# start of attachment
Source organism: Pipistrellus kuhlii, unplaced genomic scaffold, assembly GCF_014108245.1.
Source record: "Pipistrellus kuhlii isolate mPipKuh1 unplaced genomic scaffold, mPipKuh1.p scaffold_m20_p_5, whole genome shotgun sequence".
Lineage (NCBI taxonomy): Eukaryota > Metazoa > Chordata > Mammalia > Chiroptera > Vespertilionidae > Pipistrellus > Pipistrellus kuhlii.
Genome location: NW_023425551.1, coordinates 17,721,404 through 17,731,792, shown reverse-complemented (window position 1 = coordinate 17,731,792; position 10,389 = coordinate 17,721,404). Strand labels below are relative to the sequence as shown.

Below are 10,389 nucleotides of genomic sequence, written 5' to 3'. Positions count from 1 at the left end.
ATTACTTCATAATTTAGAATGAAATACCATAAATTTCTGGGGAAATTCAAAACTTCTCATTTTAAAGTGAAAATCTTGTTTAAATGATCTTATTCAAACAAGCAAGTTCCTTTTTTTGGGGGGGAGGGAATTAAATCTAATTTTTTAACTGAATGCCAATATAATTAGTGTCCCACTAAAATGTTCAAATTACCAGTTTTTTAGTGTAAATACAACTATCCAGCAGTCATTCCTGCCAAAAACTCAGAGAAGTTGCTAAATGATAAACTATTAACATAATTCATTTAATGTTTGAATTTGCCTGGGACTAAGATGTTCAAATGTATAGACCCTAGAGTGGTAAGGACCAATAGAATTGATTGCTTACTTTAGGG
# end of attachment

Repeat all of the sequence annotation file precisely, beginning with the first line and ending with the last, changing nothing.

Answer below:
Source organism: Pipistrellus kuhlii, unplaced genomic scaffold, assembly GCF_014108245.1.
Source record: "Pipistrellus kuhlii isolate mPipKuh1 unplaced genomic scaffold, mPipKuh1.p scaffold_m20_p_5, whole genome shotgun sequence".
Lineage (NCBI taxonomy): Eukaryota > Metazoa > Chordata > Mammalia > Chiroptera > Vespertilionidae > Pipistrellus > Pipistrellus kuhlii.
Genome location: NW_023425551.1, coordinates 17,721,404 through 17,731,792, shown reverse-complemented (window position 1 = coordinate 17,731,792; position 10,389 = coordinate 17,721,404). Strand labels below are relative to the sequence as shown.

Below are 10,389 nucleotides of genomic sequence, written 5' to 3'. Positions count from 1 at the left end.
ATTACTTCATAATTTAGAATGAAATACCATAAATTTCTGGGGAAATTCAAAACTTCTCATTTTAAAGTGAAAATCTTGTTTAAATGATCTTATTCAAACAAGCAAGTTCCTTTTTTTGGGGGGGAGGGAATTAAATCTAATTTTTTAACTGAATGCCAATATAATTAGTGTCCCACTAAAATGTTCAAATTACCAGTTTTTTAGTGTAAATACAACTATCCAGCAGTCATTCCTGCCAAAAACTCAGAGAAGTTGCTAAATGATAAACTATTAACATAATTCATTTAATGTTTGAATTTGCCTGGGACTAAGATGTTCAAATGTATAGACCCTAGAGTGGTAAGGACCAATAGAATTGATTGCTTACTTTAGGG